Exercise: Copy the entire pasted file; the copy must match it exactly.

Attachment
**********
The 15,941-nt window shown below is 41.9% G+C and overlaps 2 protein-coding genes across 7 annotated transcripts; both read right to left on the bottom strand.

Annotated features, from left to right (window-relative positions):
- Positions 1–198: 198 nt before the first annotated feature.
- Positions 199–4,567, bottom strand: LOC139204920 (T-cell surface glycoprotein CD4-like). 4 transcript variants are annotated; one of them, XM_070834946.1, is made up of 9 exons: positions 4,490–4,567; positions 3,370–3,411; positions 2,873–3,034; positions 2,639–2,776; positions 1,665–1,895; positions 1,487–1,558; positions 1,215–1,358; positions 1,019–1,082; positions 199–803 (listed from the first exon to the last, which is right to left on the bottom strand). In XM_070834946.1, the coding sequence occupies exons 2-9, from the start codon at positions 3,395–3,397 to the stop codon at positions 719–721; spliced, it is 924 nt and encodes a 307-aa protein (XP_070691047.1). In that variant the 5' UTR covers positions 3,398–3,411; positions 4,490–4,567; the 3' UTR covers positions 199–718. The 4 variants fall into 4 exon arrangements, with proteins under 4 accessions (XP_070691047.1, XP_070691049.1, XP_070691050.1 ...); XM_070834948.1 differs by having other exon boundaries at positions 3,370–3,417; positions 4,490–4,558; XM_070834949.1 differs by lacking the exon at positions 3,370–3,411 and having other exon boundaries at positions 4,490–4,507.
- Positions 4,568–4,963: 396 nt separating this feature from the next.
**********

The 15,941-nt window shown below is 41.9% G+C and overlaps 2 protein-coding genes across 7 annotated transcripts; both read right to left on the bottom strand.

Annotated features, from left to right (window-relative positions):
- Positions 1–198: 198 nt before the first annotated feature.
- Positions 199–4,567, bottom strand: LOC139204920 (T-cell surface glycoprotein CD4-like). 4 transcript variants are annotated; one of them, XM_070834946.1, is made up of 9 exons: positions 4,490–4,567; positions 3,370–3,411; positions 2,873–3,034; positions 2,639–2,776; positions 1,665–1,895; positions 1,487–1,558; positions 1,215–1,358; positions 1,019–1,082; positions 199–803 (listed from the first exon to the last, which is right to left on the bottom strand). In XM_070834946.1, the coding sequence occupies exons 2-9, from the start codon at positions 3,395–3,397 to the stop codon at positions 719–721; spliced, it is 924 nt and encodes a 307-aa protein (XP_070691047.1). In that variant the 5' UTR covers positions 3,398–3,411; positions 4,490–4,567; the 3' UTR covers positions 199–718. The 4 variants fall into 4 exon arrangements, with proteins under 4 accessions (XP_070691047.1, XP_070691049.1, XP_070691050.1 ...); XM_070834948.1 differs by having other exon boundaries at positions 3,370–3,417; positions 4,490–4,558; XM_070834949.1 differs by lacking the exon at positions 3,370–3,411 and having other exon boundaries at positions 4,490–4,507.
- Positions 4,568–4,963: 396 nt separating this feature from the next.